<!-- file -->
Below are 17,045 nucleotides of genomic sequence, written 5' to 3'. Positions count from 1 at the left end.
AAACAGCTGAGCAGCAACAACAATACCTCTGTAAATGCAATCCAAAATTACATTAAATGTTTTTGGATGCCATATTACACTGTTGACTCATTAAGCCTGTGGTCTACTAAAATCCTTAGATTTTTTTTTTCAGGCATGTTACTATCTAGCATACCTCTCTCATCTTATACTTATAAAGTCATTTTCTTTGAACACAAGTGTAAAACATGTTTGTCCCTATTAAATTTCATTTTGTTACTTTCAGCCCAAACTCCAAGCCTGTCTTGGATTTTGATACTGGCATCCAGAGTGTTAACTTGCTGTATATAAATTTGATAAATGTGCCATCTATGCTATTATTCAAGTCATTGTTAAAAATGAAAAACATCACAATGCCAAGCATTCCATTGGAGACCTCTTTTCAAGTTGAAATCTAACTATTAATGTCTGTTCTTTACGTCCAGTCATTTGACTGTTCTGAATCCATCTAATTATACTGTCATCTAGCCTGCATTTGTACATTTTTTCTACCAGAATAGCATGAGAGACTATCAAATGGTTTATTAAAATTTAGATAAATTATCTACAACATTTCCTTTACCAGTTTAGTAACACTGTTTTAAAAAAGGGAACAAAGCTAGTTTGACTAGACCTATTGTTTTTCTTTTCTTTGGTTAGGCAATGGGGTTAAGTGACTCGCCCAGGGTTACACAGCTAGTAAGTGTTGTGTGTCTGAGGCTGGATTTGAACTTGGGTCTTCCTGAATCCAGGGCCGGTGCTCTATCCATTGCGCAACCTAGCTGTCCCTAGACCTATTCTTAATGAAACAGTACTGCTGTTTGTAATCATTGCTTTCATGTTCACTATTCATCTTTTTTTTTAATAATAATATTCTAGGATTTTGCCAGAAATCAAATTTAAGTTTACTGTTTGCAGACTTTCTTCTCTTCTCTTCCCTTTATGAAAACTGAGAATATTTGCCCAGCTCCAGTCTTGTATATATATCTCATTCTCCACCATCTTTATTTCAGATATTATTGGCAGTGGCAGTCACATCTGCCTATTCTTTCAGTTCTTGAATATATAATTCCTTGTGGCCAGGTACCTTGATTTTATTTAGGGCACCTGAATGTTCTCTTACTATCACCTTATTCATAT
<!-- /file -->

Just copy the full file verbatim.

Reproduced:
Below are 17,045 nucleotides of genomic sequence, written 5' to 3'. Positions count from 1 at the left end.
AAACAGCTGAGCAGCAACAACAATACCTCTGTAAATGCAATCCAAAATTACATTAAATGTTTTTGGATGCCATATTACACTGTTGACTCATTAAGCCTGTGGTCTACTAAAATCCTTAGATTTTTTTTTTCAGGCATGTTACTATCTAGCATACCTCTCTCATCTTATACTTATAAAGTCATTTTCTTTGAACACAAGTGTAAAACATGTTTGTCCCTATTAAATTTCATTTTGTTACTTTCAGCCCAAACTCCAAGCCTGTCTTGGATTTTGATACTGGCATCCAGAGTGTTAACTTGCTGTATATAAATTTGATAAATGTGCCATCTATGCTATTATTCAAGTCATTGTTAAAAATGAAAAACATCACAATGCCAAGCATTCCATTGGAGACCTCTTTTCAAGTTGAAATCTAACTATTAATGTCTGTTCTTTACGTCCAGTCATTTGACTGTTCTGAATCCATCTAATTATACTGTCATCTAGCCTGCATTTGTACATTTTTTCTACCAGAATAGCATGAGAGACTATCAAATGGTTTATTAAAATTTAGATAAATTATCTACAACATTTCCTTTACCAGTTTAGTAACACTGTTTTAAAAAAGGGAACAAAGCTAGTTTGACTAGACCTATTGTTTTTCTTTTCTTTGGTTAGGCAATGGGGTTAAGTGACTCGCCCAGGGTTACACAGCTAGTAAGTGTTGTGTGTCTGAGGCTGGATTTGAACTTGGGTCTTCCTGAATCCAGGGCCGGTGCTCTATCCATTGCGCAACCTAGCTGTCCCTAGACCTATTCTTAATGAAACAGTACTGCTGTTTGTAATCATTGCTTTCATGTTCACTATTCATCTTTTTTTTTAATAATAATATTCTAGGATTTTGCCAGAAATCAAATTTAAGTTTACTGTTTGCAGACTTTCTTCTCTTCTCTTCCCTTTATGAAAACTGAGAATATTTGCCCAGCTCCAGTCTTGTATATATATCTCATTCTCCACCATCTTTATTTCAGATATTATTGGCAGTGGCAGTCACATCTGCCTATTCTTTCAGTTCTTGAATATATAATTCCTTGTGGCCAGGTACCTTGATTTTATTTAGGGCACCTGAATGTTCTCTTACTATCACCTTATTCATAT